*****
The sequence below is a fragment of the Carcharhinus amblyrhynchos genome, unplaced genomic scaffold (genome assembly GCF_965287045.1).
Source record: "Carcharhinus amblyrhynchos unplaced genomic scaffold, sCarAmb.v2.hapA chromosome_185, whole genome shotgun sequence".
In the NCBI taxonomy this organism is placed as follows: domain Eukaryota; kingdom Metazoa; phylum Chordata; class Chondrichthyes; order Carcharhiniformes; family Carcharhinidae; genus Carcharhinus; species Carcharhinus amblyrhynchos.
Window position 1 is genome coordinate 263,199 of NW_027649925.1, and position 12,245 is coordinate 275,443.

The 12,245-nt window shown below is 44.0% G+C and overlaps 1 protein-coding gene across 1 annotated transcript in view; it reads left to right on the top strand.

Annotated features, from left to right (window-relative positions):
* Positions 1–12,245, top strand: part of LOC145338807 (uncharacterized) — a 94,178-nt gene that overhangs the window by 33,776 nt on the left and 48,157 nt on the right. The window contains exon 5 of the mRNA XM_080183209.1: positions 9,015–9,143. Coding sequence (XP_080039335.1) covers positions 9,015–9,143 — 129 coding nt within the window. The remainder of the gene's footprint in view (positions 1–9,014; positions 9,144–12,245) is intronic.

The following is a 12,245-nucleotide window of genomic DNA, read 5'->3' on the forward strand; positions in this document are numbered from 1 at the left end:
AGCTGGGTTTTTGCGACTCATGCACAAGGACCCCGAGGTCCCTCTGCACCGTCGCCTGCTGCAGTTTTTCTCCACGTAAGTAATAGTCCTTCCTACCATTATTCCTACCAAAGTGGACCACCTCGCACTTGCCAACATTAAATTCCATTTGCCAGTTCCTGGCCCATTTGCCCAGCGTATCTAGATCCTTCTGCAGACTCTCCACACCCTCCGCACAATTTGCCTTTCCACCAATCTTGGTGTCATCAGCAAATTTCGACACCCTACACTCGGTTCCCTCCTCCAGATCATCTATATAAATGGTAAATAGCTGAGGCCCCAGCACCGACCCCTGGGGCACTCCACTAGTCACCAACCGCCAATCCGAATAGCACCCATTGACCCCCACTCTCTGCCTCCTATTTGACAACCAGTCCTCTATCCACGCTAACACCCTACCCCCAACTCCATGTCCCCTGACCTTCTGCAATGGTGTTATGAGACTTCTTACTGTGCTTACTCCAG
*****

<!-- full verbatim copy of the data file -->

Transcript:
The sequence below is a fragment of the Carcharhinus amblyrhynchos genome, unplaced genomic scaffold (genome assembly GCF_965287045.1).
Source record: "Carcharhinus amblyrhynchos unplaced genomic scaffold, sCarAmb.v2.hapA chromosome_185, whole genome shotgun sequence".
In the NCBI taxonomy this organism is placed as follows: domain Eukaryota; kingdom Metazoa; phylum Chordata; class Chondrichthyes; order Carcharhiniformes; family Carcharhinidae; genus Carcharhinus; species Carcharhinus amblyrhynchos.
Window position 1 is genome coordinate 263,199 of NW_027649925.1, and position 12,245 is coordinate 275,443.

The 12,245-nt window shown below is 44.0% G+C and overlaps 1 protein-coding gene across 1 annotated transcript in view; it reads left to right on the top strand.

Annotated features, from left to right (window-relative positions):
* Positions 1–12,245, top strand: part of LOC145338807 (uncharacterized) — a 94,178-nt gene that overhangs the window by 33,776 nt on the left and 48,157 nt on the right. The window contains exon 5 of the mRNA XM_080183209.1: positions 9,015–9,143. Coding sequence (XP_080039335.1) covers positions 9,015–9,143 — 129 coding nt within the window. The remainder of the gene's footprint in view (positions 1–9,014; positions 9,144–12,245) is intronic.

The following is a 12,245-nucleotide window of genomic DNA, read 5'->3' on the forward strand; positions in this document are numbered from 1 at the left end:
AGCTGGGTTTTTGCGACTCATGCACAAGGACCCCGAGGTCCCTCTGCACCGTCGCCTGCTGCAGTTTTTCTCCACGTAAGTAATAGTCCTTCCTACCATTATTCCTACCAAAGTGGACCACCTCGCACTTGCCAACATTAAATTCCATTTGCCAGTTCCTGGCCCATTTGCCCAGCGTATCTAGATCCTTCTGCAGACTCTCCACACCCTCCGCACAATTTGCCTTTCCACCAATCTTGGTGTCATCAGCAAATTTCGACACCCTACACTCGGTTCCCTCCTCCAGATCATCTATATAAATGGTAAATAGCTGAGGCCCCAGCACCGACCCCTGGGGCACTCCACTAGTCACCAACCGCCAATCCGAATAGCACCCATTGACCCCCACTCTCTGCCTCCTATTTGACAACCAGTCCTCTATCCACGCTAACACCCTACCCCCAACTCCATGTCCCCTGACCTTCTGCAATGGTGTTATGAGACTTCTTACTGTGCTTACTCCAG